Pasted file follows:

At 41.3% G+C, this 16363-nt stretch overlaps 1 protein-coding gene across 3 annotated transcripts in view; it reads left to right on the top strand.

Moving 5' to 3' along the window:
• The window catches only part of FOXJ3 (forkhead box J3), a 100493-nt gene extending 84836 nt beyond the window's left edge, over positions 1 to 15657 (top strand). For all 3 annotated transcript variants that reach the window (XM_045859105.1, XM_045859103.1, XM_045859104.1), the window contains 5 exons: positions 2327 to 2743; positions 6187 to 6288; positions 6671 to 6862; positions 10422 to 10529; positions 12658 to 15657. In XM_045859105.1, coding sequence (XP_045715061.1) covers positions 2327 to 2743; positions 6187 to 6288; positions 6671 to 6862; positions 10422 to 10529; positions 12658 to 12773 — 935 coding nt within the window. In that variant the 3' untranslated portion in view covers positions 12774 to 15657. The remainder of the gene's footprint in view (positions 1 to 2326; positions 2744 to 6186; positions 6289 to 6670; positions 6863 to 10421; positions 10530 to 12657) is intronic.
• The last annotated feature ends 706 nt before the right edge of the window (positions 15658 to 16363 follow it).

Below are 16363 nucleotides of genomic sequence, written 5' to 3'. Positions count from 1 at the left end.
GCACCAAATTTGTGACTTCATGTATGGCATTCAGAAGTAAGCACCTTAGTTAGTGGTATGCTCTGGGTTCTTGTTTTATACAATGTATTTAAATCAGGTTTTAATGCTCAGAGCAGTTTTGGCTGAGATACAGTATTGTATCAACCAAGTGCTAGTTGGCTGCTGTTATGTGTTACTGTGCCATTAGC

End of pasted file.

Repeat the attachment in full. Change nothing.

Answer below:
At 41.3% G+C, this 16363-nt stretch overlaps 1 protein-coding gene across 3 annotated transcripts in view; it reads left to right on the top strand.

Moving 5' to 3' along the window:
• The window catches only part of FOXJ3 (forkhead box J3), a 100493-nt gene extending 84836 nt beyond the window's left edge, over positions 1 to 15657 (top strand). For all 3 annotated transcript variants that reach the window (XM_045859105.1, XM_045859103.1, XM_045859104.1), the window contains 5 exons: positions 2327 to 2743; positions 6187 to 6288; positions 6671 to 6862; positions 10422 to 10529; positions 12658 to 15657. In XM_045859105.1, coding sequence (XP_045715061.1) covers positions 2327 to 2743; positions 6187 to 6288; positions 6671 to 6862; positions 10422 to 10529; positions 12658 to 12773 — 935 coding nt within the window. In that variant the 3' untranslated portion in view covers positions 12774 to 15657. The remainder of the gene's footprint in view (positions 1 to 2326; positions 2744 to 6186; positions 6289 to 6670; positions 6863 to 10421; positions 10530 to 12657) is intronic.
• The last annotated feature ends 706 nt before the right edge of the window (positions 15658 to 16363 follow it).

Below are 16363 nucleotides of genomic sequence, written 5' to 3'. Positions count from 1 at the left end.
GCACCAAATTTGTGACTTCATGTATGGCATTCAGAAGTAAGCACCTTAGTTAGTGGTATGCTCTGGGTTCTTGTTTTATACAATGTATTTAAATCAGGTTTTAATGCTCAGAGCAGTTTTGGCTGAGATACAGTATTGTATCAACCAAGTGCTAGTTGGCTGCTGTTATGTGTTACTGTGCCATTAGC